3. Buses can easily go electric. Indeed, in cities, we used to have them. They were called trolley buses. Today we would just swap out batteries at the ends of each route. Some heavy duty vehicles will still need liquid fuels. They can be synthesized. Expensive, but that might be the price. Intercity trucks could go all electric, either with battery swapping or with new infrastructure to supply power from te highway. But, of course, if liquid fuels become expensive, making transport expensive, this will drive local manufacturing which will offset demand. More likely the US could become more like EU, using electric locomotives rather than diesel and more goods intercity by rail, using electric trucks for local distribution. For personal transport, the automakers are already looking at the Uber model with sel- driving cars as being more probable. Individual car ownership may decline, especially in cities.

3. You seem to assume retrofit PV panels on houses. A much better solution would be to spend the money and make houses much more energy efficient. Simple things like injecting insulating foam into the walls and thickening roof insulation. LEED should be used for new house construction. This obviates much of the heating (and cooling) needed. Having said that, expect cheap PV panels to be draped everywhere.
[Which also fixes your other issues – like recharging while camping. People will buy/rent/have access to, solar PV/battery/distributed electric rechargers in a multitude of places.]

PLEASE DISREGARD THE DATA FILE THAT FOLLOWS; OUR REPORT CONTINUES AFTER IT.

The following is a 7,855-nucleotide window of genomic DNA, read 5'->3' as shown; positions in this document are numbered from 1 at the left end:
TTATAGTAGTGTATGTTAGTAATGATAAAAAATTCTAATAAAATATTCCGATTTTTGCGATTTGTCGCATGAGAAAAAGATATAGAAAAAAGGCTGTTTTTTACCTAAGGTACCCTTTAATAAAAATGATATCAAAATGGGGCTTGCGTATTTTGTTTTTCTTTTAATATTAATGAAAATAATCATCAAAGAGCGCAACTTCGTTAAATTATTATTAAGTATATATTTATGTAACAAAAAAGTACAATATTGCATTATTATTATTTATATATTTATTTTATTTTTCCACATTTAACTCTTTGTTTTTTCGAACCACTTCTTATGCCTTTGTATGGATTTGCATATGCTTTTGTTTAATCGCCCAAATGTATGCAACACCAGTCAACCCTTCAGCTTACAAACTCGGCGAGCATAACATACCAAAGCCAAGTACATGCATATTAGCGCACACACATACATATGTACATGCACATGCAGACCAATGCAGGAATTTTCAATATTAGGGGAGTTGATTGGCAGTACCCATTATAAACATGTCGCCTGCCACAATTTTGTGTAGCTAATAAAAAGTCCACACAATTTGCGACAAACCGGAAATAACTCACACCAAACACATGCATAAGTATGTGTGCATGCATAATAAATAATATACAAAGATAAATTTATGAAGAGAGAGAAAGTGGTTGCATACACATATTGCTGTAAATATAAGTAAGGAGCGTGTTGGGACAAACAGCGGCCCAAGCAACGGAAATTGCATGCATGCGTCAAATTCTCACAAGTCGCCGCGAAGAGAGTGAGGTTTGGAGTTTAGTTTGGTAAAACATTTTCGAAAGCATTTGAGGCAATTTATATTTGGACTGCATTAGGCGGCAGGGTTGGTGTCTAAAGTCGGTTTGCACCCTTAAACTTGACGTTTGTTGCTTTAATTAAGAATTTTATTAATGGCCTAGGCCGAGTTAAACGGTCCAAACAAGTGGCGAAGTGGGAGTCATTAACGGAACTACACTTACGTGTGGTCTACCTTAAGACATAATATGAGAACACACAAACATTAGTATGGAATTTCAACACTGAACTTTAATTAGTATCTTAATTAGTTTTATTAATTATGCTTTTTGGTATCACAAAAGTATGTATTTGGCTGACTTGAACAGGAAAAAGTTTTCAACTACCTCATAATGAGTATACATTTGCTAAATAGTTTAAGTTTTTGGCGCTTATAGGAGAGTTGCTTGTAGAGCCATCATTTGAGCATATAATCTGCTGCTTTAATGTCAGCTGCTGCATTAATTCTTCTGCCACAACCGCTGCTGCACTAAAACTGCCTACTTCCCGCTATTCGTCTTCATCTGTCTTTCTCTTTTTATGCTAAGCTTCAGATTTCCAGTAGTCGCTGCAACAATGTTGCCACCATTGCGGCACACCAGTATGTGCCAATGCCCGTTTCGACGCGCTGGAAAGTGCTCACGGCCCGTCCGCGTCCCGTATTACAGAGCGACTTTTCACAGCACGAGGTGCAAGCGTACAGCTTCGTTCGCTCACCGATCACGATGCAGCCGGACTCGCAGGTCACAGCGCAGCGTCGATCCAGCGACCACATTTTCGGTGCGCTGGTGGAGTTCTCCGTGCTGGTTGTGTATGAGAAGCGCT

Jacobson is offering a pure solution of the possible. Your conclusion is likely to be more correct. But that doesn’t mean that we should aim high and try to work past the FUD and naysayers.

Comment by atolley1954

@ cal48koho . You are wrong about electric aircraft. They are being designed and developed today. Initially, they will be short range, e.g. SF to LA, but the range will extend.

Comment by atolley1954

Great! A couple of quick notes: You can easily search the web for research on bird and bat kills from wind turbines, but so far as I know, they are a real problem, and I’ve heard this from biologists who do body counts around them.

Another note is that I’m doing this section car crash style, which is where I start with a couple of possible futures (in this case, business as usual, the Jacobson all-electric plan, running out of water) and then start thinking about what happens when they collide. None of us are going to agree on the outcome, but that’s fine.